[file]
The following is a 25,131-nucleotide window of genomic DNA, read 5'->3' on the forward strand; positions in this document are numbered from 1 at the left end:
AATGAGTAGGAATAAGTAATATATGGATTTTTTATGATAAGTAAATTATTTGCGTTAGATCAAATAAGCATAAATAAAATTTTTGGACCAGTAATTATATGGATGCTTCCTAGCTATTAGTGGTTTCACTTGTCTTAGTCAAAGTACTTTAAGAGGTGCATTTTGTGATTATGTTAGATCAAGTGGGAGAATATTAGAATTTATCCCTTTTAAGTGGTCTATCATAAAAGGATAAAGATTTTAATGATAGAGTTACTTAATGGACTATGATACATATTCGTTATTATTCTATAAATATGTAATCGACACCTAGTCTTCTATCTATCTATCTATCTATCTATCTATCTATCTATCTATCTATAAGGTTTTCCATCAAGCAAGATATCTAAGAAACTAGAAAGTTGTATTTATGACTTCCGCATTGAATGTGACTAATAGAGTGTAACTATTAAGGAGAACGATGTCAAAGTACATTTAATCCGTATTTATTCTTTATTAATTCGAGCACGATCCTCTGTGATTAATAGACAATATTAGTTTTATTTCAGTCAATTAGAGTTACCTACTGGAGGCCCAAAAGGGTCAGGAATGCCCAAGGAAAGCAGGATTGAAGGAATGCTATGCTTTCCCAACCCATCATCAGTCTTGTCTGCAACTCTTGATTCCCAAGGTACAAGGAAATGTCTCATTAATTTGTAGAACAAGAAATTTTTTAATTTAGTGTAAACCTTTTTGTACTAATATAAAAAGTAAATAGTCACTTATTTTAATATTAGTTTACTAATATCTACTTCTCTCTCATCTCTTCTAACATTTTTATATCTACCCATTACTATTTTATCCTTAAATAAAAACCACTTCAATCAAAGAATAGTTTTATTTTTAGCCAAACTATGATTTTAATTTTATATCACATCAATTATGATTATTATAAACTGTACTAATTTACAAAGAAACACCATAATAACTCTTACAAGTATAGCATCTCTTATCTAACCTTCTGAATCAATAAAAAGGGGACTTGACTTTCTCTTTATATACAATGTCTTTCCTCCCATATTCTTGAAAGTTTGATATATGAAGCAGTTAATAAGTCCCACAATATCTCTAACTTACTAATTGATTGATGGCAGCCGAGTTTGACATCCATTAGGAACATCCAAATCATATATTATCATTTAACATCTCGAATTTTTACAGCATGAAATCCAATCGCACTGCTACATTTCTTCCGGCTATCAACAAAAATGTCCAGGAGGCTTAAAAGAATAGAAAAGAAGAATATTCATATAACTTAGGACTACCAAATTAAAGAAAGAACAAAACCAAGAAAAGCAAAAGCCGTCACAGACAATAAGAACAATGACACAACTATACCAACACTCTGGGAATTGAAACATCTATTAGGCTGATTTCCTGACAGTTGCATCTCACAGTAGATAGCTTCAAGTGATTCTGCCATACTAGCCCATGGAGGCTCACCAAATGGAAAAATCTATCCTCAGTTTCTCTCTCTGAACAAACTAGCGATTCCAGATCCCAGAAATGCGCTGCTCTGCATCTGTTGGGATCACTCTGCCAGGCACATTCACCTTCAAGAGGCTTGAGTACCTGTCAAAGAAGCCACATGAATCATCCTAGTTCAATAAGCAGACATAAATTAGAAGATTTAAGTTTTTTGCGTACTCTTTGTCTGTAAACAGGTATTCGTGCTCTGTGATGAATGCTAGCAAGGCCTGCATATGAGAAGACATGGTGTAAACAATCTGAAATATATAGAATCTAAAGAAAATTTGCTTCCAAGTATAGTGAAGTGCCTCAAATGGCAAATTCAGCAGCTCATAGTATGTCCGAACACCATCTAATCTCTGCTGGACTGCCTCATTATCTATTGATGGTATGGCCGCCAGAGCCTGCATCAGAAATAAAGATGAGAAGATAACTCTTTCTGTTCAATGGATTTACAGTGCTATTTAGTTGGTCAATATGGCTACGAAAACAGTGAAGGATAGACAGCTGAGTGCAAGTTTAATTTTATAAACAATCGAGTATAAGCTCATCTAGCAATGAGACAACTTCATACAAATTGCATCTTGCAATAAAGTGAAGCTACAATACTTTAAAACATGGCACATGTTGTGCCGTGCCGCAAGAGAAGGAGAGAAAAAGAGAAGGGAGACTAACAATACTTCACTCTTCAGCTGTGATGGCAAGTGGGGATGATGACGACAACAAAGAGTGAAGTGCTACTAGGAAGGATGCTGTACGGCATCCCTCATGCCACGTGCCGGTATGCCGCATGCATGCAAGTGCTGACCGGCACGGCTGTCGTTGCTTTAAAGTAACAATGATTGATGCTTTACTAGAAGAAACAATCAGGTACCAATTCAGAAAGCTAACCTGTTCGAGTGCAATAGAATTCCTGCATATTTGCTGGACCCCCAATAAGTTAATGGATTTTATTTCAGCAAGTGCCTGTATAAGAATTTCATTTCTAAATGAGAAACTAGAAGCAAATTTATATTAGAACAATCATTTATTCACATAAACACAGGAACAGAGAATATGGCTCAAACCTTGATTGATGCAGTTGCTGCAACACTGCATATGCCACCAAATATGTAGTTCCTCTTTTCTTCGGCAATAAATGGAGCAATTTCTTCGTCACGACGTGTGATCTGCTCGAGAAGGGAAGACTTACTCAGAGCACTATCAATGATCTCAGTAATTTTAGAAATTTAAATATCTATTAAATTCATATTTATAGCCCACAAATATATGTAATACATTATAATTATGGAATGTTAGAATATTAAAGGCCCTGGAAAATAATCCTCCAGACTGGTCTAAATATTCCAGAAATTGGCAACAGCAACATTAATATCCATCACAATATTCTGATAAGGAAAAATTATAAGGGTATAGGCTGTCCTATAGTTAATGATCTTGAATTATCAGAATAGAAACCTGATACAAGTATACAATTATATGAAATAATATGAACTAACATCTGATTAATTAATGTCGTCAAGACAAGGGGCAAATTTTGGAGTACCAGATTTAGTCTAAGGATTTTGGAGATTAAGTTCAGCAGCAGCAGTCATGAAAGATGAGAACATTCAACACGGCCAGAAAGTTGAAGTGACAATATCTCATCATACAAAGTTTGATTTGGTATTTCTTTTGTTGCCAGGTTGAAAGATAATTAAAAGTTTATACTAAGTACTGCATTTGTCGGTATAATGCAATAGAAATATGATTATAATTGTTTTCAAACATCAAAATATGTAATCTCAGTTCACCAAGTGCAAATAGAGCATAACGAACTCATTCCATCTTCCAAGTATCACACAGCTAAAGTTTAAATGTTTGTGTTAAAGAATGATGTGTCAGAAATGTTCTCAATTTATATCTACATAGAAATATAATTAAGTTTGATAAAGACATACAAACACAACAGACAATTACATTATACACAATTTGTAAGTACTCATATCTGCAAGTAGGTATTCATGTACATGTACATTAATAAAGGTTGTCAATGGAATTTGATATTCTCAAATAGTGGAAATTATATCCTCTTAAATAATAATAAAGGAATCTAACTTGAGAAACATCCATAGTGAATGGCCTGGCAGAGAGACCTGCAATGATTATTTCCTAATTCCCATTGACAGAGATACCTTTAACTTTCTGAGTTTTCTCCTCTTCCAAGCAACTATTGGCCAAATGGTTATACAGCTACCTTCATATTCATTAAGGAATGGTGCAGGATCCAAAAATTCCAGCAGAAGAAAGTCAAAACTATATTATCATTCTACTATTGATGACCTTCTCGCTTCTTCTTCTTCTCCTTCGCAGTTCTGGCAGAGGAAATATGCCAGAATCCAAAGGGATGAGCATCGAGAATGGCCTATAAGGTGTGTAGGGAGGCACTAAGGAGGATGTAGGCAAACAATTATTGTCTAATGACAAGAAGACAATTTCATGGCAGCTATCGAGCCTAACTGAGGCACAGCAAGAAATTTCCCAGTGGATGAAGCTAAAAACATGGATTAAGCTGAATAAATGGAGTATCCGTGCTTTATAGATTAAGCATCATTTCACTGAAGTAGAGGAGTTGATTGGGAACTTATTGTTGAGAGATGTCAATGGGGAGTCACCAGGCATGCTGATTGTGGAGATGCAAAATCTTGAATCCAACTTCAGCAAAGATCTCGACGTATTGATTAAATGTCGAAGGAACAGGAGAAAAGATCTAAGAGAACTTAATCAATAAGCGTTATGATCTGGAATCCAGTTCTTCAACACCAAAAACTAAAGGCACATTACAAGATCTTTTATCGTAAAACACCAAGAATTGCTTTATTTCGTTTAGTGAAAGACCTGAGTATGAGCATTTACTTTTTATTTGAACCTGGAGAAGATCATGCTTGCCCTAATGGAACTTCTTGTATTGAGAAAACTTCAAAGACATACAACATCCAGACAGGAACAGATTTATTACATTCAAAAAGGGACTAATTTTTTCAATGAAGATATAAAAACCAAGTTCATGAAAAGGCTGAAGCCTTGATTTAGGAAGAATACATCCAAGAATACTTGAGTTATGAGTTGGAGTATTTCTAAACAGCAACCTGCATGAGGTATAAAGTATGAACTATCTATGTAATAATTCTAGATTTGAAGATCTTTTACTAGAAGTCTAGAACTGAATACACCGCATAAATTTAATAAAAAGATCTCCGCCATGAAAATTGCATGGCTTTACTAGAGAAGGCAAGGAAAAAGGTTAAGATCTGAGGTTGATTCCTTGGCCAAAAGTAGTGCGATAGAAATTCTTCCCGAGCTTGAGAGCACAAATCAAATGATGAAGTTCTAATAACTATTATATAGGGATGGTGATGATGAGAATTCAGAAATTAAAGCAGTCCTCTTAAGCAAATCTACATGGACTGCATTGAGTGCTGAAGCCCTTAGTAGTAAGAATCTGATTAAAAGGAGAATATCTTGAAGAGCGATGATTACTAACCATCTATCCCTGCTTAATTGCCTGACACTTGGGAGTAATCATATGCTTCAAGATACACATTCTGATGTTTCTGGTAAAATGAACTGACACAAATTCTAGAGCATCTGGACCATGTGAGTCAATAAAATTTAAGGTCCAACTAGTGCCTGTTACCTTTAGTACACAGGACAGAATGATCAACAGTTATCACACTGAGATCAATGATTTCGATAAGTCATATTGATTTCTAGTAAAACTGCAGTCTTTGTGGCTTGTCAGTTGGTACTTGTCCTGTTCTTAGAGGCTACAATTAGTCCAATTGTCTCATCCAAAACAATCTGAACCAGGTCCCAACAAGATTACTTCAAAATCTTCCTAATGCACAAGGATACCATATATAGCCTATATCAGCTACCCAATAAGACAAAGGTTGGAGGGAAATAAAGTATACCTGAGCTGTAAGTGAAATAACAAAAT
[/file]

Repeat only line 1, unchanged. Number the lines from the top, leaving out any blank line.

The following is a 25,131-nucleotide window of genomic DNA, read 5'->3' on the forward strand; positions in this document are numbered from 1 at the left end: